Over the past year several colleagues have urged me to join Facebook. To put this in context, I am one of those dinosaurs who made it through a Master’s program without having touched a computer – all theses and term papers were typed on a typewriter. It was only with the sheer volume of written material for my doctorate that I finally gave in to the technological revolution. Since then I’ve been sucked further and further into it, always a little bit reluctantly. When I read I like to have a book or magazine or newspaper in hand. When I communicate, I prefer a conversation to an electronic chat. Well, there are advantages to the technological world, but Facebook seemed a little too much. Caving to pressure, however, I eventually gave in and became a Facebooker.
One of the things I’ve learned from the daily updates of people – many of whom I’ve not seen since high school – is just how religiously conservative many of my friends are. I get daily, sometimes hourly, news updates about what the Lord is doing. He’s a pretty busy guy. Sometimes these friends look at my blog and wonder what has happened to me. When they ask, I have to wonder how deeply down the rabbit hole do they really want to go. I’ve been a professional religionist for nearly 20 years now – unfortunately several of those years have not included regular employment, but the work it took to get here can’t be undone – and prior to that I spent nearly 10 years in school studying religion. Anyone who makes it through an advanced degree in this field and comes out with the same viewpoint as when they entered it has had their mind firmly closed all along.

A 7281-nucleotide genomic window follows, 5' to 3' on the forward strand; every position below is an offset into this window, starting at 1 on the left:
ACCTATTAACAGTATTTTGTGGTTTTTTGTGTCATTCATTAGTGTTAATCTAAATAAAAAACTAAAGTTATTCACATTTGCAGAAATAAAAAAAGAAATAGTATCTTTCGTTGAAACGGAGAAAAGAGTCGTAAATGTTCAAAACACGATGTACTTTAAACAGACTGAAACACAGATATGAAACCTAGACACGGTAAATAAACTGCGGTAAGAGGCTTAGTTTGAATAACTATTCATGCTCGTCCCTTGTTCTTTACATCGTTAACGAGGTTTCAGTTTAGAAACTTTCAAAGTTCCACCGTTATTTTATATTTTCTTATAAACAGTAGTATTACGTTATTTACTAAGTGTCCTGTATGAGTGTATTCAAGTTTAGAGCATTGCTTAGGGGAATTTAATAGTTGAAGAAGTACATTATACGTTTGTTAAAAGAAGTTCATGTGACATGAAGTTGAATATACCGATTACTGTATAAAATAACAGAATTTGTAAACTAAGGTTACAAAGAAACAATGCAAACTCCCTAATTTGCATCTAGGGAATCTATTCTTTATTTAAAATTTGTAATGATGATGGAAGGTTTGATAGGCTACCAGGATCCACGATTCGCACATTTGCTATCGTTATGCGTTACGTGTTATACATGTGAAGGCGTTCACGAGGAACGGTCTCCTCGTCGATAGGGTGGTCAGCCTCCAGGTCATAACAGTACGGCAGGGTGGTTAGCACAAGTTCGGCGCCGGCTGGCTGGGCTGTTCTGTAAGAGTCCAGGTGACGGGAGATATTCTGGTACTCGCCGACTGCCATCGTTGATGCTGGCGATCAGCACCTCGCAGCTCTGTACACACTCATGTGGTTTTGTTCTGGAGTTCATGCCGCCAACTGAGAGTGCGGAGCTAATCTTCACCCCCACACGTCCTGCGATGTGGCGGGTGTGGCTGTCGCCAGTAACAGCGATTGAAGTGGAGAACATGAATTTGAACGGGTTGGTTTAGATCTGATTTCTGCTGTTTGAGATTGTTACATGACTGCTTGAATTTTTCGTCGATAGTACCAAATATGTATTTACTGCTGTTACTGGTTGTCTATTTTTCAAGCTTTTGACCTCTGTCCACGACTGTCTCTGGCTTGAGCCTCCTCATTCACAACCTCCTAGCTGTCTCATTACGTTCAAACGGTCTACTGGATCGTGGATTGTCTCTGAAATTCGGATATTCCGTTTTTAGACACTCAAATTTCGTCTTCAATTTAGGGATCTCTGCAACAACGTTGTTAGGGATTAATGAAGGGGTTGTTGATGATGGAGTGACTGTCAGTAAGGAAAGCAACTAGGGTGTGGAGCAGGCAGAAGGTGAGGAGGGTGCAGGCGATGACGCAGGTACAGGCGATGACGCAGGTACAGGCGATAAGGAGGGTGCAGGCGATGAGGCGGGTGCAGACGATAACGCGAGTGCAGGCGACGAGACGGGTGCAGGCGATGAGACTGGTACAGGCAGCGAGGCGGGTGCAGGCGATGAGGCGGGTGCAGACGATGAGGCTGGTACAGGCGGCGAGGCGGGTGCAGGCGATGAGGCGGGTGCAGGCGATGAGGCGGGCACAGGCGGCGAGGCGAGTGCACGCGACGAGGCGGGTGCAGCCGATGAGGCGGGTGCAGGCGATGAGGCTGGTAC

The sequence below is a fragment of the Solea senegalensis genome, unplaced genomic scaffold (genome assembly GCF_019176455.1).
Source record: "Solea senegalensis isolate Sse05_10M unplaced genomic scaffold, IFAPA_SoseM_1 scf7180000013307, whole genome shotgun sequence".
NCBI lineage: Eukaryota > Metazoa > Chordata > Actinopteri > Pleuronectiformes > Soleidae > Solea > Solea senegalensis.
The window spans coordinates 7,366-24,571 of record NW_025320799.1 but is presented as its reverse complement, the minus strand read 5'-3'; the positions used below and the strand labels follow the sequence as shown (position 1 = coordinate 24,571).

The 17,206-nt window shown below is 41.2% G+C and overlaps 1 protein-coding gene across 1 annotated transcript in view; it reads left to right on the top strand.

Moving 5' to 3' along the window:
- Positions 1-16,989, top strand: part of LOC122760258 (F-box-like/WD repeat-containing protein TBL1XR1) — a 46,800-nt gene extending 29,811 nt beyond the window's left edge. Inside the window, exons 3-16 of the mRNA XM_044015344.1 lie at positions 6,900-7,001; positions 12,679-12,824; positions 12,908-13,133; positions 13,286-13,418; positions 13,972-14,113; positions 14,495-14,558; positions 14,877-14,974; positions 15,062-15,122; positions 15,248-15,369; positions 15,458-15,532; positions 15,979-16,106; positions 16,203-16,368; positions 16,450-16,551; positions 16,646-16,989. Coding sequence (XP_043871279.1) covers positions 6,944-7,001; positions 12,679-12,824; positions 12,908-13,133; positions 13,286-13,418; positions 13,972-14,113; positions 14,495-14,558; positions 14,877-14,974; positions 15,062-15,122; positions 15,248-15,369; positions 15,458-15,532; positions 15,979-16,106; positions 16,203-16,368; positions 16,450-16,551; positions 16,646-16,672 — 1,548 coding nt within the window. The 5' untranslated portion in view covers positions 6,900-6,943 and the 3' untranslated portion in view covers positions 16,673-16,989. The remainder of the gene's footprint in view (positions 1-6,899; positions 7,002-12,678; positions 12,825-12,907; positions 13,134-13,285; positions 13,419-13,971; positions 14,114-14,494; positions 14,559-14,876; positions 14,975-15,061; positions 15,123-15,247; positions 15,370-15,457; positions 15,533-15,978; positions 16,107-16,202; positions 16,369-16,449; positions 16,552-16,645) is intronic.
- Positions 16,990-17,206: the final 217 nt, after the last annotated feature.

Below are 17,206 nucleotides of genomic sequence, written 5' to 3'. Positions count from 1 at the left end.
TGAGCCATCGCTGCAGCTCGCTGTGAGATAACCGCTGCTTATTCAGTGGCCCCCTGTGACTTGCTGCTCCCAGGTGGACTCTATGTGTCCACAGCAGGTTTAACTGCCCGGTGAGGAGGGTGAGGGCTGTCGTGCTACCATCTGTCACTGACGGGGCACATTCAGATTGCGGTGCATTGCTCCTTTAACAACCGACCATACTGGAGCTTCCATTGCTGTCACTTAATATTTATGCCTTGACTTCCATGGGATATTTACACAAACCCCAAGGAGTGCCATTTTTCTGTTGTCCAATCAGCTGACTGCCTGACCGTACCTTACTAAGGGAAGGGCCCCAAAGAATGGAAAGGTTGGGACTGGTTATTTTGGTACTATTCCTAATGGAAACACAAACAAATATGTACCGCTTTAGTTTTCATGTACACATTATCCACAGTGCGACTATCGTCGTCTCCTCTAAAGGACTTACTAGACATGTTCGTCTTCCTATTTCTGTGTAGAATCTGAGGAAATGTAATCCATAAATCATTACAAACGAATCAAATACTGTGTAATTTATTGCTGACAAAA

Religion is a phenomenon that can be studied, just like pottery or fashion history. Once a genuinely open mind is brought to it, perspectives begin to shift. Some of my friends who are less gracious about this respond by quoting the Bible at me, as if I’ve somehow learned how to forget the Bible while earning a Ph.D. in it. What they don’t realize is that if you want to learn about your religiousness in any serious way, there will be several Rubicons to cross and some pithy snippet from Paul is not going to change that. I don’t use Facebook to announce my religious thoughts to the diverse body of “friends” on my account. I use this blog for that. Those who are truly curious about religion might learn something from someone who’s been in the biz for nearly three decades. Others are content to announce to the world what the Lord is doing through Facebook.